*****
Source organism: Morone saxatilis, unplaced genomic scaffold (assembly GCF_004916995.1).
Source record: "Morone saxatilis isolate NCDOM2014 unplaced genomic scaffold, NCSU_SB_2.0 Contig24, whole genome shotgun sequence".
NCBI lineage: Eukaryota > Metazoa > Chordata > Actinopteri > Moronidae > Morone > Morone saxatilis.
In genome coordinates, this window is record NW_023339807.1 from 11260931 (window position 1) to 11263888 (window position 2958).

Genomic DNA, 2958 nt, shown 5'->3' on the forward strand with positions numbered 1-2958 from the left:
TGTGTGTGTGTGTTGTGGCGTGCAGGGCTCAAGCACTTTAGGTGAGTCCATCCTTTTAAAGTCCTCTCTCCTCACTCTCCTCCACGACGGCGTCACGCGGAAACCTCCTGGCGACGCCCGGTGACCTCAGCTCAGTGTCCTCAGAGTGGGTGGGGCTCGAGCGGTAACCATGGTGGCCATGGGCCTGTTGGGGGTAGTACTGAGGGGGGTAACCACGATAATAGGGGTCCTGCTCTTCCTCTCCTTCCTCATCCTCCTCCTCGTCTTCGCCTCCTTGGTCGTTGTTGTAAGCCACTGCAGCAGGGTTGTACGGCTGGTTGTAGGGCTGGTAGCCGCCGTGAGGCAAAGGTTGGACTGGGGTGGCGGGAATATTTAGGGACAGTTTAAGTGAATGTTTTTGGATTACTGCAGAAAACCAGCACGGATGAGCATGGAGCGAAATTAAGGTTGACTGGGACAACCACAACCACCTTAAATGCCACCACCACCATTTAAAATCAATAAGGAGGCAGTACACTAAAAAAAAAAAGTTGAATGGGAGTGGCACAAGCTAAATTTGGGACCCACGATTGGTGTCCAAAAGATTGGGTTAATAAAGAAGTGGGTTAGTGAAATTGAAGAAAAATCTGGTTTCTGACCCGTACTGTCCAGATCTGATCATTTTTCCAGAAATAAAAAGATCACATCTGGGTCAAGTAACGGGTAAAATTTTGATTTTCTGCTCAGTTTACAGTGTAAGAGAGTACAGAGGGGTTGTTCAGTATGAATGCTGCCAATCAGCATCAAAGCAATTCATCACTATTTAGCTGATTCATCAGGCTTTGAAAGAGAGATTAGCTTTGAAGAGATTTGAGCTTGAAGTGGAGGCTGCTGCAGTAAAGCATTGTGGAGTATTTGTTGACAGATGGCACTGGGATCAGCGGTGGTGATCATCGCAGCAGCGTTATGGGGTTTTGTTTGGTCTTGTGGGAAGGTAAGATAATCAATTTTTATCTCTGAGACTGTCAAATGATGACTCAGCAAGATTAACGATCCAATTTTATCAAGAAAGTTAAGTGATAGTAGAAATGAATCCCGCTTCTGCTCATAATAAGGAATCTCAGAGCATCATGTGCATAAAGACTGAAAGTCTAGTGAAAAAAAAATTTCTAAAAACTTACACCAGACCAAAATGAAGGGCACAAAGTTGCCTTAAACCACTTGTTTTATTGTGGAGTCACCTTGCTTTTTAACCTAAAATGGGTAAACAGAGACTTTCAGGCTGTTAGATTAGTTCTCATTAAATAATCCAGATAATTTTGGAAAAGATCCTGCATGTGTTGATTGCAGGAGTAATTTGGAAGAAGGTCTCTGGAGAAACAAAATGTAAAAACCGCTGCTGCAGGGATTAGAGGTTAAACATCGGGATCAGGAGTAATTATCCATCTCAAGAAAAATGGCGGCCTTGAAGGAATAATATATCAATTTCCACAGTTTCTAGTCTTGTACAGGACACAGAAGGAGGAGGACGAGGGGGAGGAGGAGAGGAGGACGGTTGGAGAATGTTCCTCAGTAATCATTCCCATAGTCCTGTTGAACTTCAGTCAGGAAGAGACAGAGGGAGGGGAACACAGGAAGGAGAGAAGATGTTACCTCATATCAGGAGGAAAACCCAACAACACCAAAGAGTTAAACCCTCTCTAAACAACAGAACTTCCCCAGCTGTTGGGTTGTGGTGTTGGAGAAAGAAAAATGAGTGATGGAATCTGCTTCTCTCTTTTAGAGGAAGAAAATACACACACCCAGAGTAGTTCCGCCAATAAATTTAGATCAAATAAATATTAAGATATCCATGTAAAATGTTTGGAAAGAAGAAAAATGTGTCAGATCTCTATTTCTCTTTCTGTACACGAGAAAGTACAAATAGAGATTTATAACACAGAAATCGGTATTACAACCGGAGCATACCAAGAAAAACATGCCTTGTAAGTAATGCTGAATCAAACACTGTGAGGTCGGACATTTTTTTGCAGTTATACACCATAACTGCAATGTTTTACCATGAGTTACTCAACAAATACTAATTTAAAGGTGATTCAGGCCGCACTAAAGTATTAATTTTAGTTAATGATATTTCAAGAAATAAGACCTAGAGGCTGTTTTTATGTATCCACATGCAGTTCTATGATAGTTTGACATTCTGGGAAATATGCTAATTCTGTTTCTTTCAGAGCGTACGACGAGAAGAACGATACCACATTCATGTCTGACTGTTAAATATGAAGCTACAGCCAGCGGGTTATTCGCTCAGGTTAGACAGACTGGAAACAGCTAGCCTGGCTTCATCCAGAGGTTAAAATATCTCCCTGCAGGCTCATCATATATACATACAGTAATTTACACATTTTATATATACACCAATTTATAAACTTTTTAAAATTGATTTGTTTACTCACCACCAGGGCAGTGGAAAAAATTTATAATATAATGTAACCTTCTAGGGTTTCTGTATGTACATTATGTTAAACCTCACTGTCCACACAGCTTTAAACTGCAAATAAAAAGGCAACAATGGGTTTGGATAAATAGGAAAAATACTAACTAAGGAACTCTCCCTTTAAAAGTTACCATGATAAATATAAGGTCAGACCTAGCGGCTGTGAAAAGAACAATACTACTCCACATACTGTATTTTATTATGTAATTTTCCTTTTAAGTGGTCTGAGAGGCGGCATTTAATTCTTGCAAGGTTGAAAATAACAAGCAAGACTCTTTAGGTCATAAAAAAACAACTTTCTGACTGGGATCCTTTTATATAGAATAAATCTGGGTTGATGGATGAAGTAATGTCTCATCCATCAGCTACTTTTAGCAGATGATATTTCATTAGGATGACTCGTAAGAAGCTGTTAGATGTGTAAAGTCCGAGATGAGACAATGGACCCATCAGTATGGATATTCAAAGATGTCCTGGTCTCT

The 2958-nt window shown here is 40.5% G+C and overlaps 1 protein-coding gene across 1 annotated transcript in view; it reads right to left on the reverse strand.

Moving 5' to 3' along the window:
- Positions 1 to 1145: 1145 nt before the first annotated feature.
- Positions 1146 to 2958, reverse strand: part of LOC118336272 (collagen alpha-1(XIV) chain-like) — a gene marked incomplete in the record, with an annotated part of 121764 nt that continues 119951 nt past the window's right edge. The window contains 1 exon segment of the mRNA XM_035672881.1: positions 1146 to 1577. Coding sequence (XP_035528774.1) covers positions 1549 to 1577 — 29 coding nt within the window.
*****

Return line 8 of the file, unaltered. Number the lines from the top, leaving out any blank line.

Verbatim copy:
Moving 5' to 3' along the window: